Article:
German/Japanese Relations: In Berlin, Japanese Ambassador Hiroshi Oshima receives instructions to inform his counterpart, German Foreign Minister Joachim Ribbentrop, that war with the United States is imminent. He also is instructed to get Ribbentrop to sign a document promising that Germany will declare war on the United States if war breaks out between Japan and the US. Such a declaration is not strictly required by the Tripartite Pact which forms the foundation of Germany's military alliance with Japan, but certainly would express the spirit of the alliance. For his part, Ribbentrop already has expressed his preference on behalf of the Reich that Japan should attack the Soviet Union, not the United States, British, or Dutch. However, the Japanese have rejected that option. Whether or not Ribbentrop will sign such a document, and whether Hitler will honor it, remains an open question.

US Government: Having journeyed to his holiday home in Warm Springs, Georgia only yesterday, President Roosevelt hurriedly returns to Washington, D.C. by car and his private train. The war news is troubling and the media, especially in Hawaii, is full of news of an imminent attack. The British, through Ambassador Lord Halifax, also want assurances that the United States will support their forces in the Pacific if the Japanese attack Singapore and/or Hong Kong but not also the United States. The British assume this will happen due to Roosevelt's vigorous support against Hitler to date, but there is nothing in writing codifying the relationship to depend upon.

Fairey Swordfish flying from HMS Victorious, 30 November 1941 worldwartwo.filminspector.com
"A Fairey Fulmar as seen from HMS VICTORIOUS while carrying out flying exercises at sea en route to Scapa Flow." The date is given as sometime between 25 and 30 November 1941 (© IWM (A 6440))
Battle of the Mediterranean: The final outcome of British Operation Crusader remains very much in doubt. The British have established a supply corridor to Tobruk, but it is weak and large German panzer forces threaten it. There are both small and large actions which show mixed results. Two companies of 2/13th Australian Infantry Battalions launch a bayonet charge against Italian positions on the night of 29/30 November. This attack succeeds, and the Australians take 167 prisoners at the cost of 2 dead and five wounded. General Rommel, meanwhile, orders 15th Panzer Division to attack between Sidi Rezegh and Belhamed. The panzers overrun the New Zealand 24th and 26th Battalions, but the 25th Battalion stands firm against the Italian Ariete Division. As with all battles in the desert, the Italians are fighting hard, but their positions somehow always turn into the weak link in the Axis line. The day ends with Panzer Korps Afrika in a slightly better position, but a decisive victory still eludes Rommel.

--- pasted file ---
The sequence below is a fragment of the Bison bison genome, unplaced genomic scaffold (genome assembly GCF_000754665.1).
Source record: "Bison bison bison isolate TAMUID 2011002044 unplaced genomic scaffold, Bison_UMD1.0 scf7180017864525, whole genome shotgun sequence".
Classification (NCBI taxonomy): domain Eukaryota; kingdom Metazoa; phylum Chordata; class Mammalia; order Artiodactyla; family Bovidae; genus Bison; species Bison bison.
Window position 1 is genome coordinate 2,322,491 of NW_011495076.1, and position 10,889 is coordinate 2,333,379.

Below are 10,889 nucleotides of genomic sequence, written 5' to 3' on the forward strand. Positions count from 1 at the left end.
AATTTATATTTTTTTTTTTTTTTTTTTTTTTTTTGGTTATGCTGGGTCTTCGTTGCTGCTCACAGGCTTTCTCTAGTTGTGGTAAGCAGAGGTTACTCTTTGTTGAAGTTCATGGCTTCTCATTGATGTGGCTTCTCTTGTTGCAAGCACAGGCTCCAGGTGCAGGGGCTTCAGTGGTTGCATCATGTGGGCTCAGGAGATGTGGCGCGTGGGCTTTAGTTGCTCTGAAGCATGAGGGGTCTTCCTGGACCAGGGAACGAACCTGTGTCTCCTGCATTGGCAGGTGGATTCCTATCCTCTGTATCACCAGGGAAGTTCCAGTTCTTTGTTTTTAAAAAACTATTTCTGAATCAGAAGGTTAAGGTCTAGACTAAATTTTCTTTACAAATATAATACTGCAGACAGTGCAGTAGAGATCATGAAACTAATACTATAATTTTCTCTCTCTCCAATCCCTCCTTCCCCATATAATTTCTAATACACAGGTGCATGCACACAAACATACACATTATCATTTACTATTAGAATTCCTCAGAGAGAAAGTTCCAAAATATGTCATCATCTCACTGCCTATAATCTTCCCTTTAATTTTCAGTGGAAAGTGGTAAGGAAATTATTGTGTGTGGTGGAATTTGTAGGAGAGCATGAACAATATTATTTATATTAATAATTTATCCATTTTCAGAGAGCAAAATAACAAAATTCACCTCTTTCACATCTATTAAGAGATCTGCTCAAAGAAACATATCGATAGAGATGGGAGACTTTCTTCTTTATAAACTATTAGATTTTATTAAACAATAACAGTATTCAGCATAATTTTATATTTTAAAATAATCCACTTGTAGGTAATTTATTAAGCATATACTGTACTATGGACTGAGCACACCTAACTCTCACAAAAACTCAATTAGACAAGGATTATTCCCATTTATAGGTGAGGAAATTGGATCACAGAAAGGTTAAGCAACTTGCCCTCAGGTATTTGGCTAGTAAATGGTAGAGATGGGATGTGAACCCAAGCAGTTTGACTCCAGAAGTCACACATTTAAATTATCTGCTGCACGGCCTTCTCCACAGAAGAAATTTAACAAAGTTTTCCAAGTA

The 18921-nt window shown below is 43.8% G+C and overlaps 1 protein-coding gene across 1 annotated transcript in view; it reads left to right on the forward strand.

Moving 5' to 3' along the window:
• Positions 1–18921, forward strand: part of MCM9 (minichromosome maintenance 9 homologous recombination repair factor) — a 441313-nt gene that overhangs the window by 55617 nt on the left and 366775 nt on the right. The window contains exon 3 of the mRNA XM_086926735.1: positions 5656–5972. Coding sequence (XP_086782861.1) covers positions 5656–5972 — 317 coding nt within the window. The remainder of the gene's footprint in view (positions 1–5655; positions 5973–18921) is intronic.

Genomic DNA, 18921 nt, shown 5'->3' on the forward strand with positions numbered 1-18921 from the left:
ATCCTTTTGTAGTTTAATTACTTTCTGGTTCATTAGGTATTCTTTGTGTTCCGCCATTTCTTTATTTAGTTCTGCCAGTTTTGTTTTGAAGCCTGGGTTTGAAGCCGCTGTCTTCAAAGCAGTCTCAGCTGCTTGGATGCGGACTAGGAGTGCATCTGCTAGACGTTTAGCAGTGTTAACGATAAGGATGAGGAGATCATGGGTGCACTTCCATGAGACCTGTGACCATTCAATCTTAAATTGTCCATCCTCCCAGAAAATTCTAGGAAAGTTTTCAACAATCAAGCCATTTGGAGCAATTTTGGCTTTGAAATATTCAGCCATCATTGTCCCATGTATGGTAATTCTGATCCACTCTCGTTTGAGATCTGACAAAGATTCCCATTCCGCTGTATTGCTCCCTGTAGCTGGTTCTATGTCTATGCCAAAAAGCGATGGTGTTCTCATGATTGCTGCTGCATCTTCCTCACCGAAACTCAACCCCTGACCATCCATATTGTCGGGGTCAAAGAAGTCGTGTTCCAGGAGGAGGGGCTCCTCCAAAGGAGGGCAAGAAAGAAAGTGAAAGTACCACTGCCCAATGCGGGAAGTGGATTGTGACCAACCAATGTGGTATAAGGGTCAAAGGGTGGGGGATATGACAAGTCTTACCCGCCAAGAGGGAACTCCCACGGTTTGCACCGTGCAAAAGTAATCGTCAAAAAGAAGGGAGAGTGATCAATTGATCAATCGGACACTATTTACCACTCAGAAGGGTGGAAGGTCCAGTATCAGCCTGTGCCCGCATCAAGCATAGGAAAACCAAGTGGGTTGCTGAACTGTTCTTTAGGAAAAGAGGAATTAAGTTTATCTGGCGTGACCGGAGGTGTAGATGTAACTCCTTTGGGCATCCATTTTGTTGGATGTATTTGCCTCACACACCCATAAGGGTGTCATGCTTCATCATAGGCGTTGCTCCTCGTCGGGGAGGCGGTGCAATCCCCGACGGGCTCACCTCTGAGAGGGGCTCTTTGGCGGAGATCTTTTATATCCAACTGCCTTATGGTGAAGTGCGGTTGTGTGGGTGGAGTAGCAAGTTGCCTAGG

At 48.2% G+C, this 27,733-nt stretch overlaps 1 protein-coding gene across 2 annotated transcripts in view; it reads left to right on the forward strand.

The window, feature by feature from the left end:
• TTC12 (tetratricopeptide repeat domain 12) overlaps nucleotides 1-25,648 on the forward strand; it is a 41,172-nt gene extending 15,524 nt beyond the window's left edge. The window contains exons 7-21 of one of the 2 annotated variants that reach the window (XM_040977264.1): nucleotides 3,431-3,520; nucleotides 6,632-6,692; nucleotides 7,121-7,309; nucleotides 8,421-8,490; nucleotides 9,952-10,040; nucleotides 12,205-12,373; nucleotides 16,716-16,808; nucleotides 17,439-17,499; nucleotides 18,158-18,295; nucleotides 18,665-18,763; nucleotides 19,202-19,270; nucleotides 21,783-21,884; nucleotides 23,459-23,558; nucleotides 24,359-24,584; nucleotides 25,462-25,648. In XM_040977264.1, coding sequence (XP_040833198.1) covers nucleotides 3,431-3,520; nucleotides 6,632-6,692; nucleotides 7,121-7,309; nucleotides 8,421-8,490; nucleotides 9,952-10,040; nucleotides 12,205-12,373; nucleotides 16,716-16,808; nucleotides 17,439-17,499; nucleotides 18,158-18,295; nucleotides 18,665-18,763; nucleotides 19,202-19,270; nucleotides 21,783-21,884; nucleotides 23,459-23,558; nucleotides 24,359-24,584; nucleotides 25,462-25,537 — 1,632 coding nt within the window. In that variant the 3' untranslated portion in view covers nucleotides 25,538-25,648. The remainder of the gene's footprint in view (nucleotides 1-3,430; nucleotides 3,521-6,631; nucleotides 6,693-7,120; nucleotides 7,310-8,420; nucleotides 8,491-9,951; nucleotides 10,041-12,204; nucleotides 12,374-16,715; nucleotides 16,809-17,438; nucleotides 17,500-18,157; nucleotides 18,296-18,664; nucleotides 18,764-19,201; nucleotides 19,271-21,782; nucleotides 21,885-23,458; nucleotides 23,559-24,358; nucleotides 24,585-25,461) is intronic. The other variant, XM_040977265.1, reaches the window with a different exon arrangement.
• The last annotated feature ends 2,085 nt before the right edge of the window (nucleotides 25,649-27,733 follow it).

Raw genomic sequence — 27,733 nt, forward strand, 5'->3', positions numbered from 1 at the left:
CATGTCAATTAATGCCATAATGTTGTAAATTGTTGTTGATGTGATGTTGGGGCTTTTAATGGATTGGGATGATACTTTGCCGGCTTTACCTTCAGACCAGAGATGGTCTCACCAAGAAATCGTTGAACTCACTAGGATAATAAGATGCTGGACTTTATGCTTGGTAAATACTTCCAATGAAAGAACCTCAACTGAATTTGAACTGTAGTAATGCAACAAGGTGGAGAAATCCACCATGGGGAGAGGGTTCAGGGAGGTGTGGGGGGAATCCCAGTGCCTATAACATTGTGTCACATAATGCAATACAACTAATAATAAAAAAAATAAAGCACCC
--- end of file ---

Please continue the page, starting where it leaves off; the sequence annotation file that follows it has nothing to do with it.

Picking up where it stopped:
French women collecting shellfish on the seashore, 30 November 1941 worldwartwo.filminspector.com
Women in northern France scouring the shoreline for edible shells, November 1941 (Leo, Federal Archive Bild 101I-597-B0510-22A).

November 1941

November 1, 1941: Finns Attack Toward Murmansk Railway
November 2, 1941: Manstein Isolates Sevastopol
November 3, 1941: Japan Prepares to Attack
November 4, 1941: German Advances in the South
November 5, 1941: Last Peace Effort By Japan
November 6, 1941: Stalin Casts Blame in an Unexpected Direction
November 7, 1941: Stalin's Big Parade
November 8, 1941: Germans Take Tikhvin
November 9, 1941: Duisburg Convoy Destruction
November 10, 1941: Manstein Attacks Sevastopol
November 11, 1941: Finland's Double Game Erupts
November 12, 1941: T-34 Tanks Take Charge
November 13, 1941: German Orsha Conference
November 14, 1941: German Supply Network Breaking Down
November 15, 1941: Operation Typhoon Resumes
November 16, 1941: Manstein Captures Kerch
November 17, 1941: Finland Halts Operations
November 18, 1941: British Operation Crusader
November 19, 1941: Sydney vs. Kormoran Duel
November 20, 1941: The US Rejects Final Japanese Demand
November 21, 1941: Germans Take Rostov
November 22, 1941: Kleist in Trouble at Rostov
November 23, 1941: Germans Take Klin, Huge Battle in North Africa
November 24, 1941: Rommel Counterattacks
November 25, 1941: HMS Barham Sunk
November 26, 1941: Japanese Fleet Sails
November 27, 1941: British Relieve Tobruk
November 28, 1941: Rostov Evacuated, German Closest Approach to Moscow
November 29, 1941: Hitler Furious About Retreat
November 30, 1941: Japan Sets the Date for its Attack




2019